Opinion Products and Services Technology

Care in a post-Covid world: It’s time to go digital!

Nuno Almeida, CEO, Nourish Care

The transition to a digital way of working is something that’s been on everyone’s minds for a while now, with the NHS starting to migrate over to electronic systems and many care services adopting electronic care planning systems. And although the majority of care services still keep paper records, as the world begins to adapt to a new ‘normal’ after being struck by the Coronavirus pandemic, it seems to have confirmed that ‘going digital’ is inevitable for care services.

Some are still resistant to change, while others jumped at the chance to throw away their stacks of paper records that have been piled high in the store room for years. But since the pandemic hit, we’ve already begun to see a huge shift in the way care services work and we may be seeing a change of heart as many start to consider the long-term benefits of going digital.

How has going digital helped during the pandemic? 

One thing we can all agree on is that nobody was prepared for the devastating effects caused by the Coronavirus outbreak, and it hit the care sector particularly hard, as they simply did not have the means to control the virus fast enough.

But as we begin to reflect on the last few months, care services from around the globe have shared stories of how they successfully managed virus outbreaks in their homes. These largely consist of a proactive approach to closely monitoring symptoms and suspected cases of Covid-19, and doing everything possible to stop it in its tracks.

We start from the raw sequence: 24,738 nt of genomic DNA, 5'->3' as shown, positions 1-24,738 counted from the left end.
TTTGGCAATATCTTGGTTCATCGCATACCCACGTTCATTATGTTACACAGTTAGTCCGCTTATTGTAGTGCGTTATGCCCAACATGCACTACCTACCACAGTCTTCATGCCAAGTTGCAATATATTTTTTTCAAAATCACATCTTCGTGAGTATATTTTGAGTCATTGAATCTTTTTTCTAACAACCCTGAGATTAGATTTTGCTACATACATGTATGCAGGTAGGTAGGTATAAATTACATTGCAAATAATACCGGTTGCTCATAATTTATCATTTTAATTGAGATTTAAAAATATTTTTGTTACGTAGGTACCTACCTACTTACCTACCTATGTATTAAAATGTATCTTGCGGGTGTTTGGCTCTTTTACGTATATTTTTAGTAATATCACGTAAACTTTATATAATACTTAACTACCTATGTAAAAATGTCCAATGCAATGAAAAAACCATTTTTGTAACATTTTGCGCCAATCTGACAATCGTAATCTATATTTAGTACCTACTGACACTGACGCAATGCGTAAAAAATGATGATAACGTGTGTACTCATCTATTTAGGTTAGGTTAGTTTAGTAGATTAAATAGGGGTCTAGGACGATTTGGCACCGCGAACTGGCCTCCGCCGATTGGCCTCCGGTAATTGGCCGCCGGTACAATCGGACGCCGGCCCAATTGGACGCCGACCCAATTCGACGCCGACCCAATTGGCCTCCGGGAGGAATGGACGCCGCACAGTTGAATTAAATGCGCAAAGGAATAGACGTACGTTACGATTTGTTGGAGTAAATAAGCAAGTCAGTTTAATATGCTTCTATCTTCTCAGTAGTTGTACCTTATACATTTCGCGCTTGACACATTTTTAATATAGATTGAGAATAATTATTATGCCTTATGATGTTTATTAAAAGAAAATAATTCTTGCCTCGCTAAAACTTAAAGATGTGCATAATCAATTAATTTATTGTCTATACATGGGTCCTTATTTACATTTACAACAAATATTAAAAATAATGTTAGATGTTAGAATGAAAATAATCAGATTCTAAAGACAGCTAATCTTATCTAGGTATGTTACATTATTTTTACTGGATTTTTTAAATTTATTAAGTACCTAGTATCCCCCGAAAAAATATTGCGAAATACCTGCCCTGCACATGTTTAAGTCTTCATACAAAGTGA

Now this may seem obvious, but these measures are undoubtedly a lot harder to implement without the help of a digital system. A digital way of working provides the ability to analyse data quickly, and this can ultimately put you ahead of the game in order to predict and prepare for things.

In the context of Covid-19, a digital system is beneficial for recording and analysing data to assist with effective contact tracing, which in turn allows you to predict staff absences, implement stricter isolation policies, and clearly see who is most at risk in your facility so you can do everything you can to protect those you support.

In light of this, and with the prospect of potentially being hit by another spike in the virus, those who were reluctant to make the switch before are now having a change of heart. Care in a post-Covid world is likely to see a huge digital transformation, which sounds daunting, but could really be the silver lining that makes the health and social care sector more efficient than ever before.

What are the long-term benefits of going digital?

The ability to analyse data is a huge benefit in a care setting beyond the battle against Covid-19. In a day-to-day setting, data and analytics allows care teams to record and monitor data, and spot trends in those they support. This level of insight greatly increases the quality of care that is provided to individuals.

The same goes for sharing data. In sharing patient data with the relevant healthcare professionals at the click of a button, teams are far more equipped to provide the safest form of care at all times, which in some cases could be the difference between life and death.

Ultimately, going digital has the potential to introduce a much-needed flow of knowledge, inclusivity and empowerment between care teams, healthcare professionals and most importantly, those being supported and their families. This can be done through clear evidencing of care, and following best practice established through analysis of data. In doing so, it can put care services one step ahead in providing the best possible care for all, not just in the event of a pandemic, but for the future of care indefinitely.

For more information on Electronic Care Planning, visit www.nourishcare.co.uk

Edel Harris





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